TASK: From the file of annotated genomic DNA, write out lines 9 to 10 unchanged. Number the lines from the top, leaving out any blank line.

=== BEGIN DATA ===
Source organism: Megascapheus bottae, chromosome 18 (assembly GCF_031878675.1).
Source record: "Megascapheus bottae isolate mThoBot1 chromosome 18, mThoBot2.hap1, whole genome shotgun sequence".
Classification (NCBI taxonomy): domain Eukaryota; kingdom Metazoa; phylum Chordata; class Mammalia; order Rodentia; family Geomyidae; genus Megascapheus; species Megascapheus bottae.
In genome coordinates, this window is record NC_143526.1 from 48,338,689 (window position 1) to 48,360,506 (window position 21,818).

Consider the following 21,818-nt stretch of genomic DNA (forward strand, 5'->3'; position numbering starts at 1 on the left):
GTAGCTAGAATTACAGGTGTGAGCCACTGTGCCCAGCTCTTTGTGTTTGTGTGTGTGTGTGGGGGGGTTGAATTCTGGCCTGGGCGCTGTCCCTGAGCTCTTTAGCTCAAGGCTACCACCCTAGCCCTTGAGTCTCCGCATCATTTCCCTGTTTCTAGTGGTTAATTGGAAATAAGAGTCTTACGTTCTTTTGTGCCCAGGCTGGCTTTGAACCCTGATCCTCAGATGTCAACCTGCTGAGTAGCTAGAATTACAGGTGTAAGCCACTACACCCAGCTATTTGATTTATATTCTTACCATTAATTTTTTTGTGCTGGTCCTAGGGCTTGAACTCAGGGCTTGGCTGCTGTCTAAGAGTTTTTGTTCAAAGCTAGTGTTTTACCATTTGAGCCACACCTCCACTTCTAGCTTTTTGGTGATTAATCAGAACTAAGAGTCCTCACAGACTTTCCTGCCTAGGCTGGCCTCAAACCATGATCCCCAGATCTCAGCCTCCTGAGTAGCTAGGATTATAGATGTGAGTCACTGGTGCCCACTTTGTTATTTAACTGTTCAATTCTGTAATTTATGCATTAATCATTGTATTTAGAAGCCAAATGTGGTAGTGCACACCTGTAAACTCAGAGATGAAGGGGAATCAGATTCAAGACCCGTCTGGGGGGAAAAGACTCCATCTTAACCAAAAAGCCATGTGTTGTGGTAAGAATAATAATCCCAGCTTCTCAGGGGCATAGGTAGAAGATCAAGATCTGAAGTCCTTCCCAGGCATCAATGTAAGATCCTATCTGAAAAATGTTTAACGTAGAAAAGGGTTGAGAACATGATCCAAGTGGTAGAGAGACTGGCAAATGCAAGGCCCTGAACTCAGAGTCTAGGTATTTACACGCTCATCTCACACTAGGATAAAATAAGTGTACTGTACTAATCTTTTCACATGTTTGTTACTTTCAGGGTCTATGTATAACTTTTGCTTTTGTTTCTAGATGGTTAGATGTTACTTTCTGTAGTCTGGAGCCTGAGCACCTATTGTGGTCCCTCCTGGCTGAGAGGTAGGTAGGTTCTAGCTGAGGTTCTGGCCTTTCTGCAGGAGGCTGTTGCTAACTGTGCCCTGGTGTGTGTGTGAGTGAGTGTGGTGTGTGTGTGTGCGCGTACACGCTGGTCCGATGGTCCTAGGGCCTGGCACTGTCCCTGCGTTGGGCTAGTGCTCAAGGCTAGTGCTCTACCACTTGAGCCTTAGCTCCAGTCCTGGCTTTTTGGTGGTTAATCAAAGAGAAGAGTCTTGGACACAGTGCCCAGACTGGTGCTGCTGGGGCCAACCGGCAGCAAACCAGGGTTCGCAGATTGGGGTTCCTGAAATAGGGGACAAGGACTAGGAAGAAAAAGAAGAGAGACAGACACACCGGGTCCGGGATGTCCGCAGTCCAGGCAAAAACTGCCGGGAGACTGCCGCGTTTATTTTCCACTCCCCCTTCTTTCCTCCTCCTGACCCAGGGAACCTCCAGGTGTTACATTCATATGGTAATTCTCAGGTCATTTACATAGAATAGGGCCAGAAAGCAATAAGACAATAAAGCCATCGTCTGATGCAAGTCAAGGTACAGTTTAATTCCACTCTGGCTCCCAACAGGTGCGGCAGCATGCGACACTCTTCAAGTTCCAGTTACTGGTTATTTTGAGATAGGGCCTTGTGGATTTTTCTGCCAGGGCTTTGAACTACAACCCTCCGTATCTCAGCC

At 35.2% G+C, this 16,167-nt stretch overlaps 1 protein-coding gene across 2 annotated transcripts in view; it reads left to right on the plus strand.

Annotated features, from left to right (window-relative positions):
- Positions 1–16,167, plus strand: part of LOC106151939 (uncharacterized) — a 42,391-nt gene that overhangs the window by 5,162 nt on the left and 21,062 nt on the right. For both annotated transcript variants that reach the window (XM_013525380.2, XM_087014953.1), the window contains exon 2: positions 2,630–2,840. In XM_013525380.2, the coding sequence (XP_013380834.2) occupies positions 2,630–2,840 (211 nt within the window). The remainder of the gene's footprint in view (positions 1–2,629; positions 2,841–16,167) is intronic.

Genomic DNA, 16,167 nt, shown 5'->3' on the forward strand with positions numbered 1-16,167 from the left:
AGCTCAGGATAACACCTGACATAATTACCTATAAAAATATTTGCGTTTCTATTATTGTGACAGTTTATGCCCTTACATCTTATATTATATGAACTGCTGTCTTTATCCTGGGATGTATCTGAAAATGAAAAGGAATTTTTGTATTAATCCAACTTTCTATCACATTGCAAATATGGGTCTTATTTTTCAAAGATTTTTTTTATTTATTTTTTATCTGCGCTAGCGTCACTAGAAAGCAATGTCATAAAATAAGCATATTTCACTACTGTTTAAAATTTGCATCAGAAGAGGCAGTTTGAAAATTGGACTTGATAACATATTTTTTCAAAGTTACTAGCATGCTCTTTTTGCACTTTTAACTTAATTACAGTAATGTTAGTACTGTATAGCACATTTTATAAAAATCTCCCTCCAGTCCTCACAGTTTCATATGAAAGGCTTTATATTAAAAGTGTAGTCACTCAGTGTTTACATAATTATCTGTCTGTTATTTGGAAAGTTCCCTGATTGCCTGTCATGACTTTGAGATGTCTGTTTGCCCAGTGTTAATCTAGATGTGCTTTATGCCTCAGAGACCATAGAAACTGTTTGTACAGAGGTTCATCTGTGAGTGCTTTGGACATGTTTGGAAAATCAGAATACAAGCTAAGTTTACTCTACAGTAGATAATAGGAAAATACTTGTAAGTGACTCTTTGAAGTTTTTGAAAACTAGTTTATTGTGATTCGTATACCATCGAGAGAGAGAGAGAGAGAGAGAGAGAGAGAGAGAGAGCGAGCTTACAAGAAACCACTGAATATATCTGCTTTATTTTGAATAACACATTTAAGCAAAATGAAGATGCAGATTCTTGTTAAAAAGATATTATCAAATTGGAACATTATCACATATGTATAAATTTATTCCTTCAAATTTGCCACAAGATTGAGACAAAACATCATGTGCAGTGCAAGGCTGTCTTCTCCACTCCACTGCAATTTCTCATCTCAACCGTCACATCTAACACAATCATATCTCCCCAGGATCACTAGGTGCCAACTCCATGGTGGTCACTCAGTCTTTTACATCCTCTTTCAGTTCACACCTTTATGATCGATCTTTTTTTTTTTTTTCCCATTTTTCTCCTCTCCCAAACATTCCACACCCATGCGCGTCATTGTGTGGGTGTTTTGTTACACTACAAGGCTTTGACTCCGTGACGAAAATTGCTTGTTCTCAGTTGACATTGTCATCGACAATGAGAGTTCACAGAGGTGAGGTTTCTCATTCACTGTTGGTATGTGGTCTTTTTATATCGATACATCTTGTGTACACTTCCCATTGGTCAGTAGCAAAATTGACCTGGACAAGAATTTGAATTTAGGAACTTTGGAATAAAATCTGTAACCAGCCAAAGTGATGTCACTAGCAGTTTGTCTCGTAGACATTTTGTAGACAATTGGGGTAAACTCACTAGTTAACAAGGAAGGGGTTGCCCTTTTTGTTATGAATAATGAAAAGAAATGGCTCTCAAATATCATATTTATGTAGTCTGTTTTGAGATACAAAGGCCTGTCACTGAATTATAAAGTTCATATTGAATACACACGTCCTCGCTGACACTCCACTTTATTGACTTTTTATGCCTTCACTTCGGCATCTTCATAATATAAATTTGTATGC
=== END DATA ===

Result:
- Positions 1–16,167, plus strand: part of LOC106151939 (uncharacterized) — a 42,391-nt gene that overhangs the window by 5,162 nt on the left and 21,062 nt on the right. For both annotated transcript variants that reach the window (XM_013525380.2, XM_087014953.1), the window contains exon 2: positions 2,630–2,840. In XM_013525380.2, the coding sequence (XP_013380834.2) occupies positions 2,630–2,840 (211 nt within the window). The remainder of the gene's footprint in view (positions 1–2,629; positions 2,841–16,167) is intronic.

Genomic DNA, 16,167 nt, shown 5'->3' on the forward strand with positions numbered 1-16,167 from the left: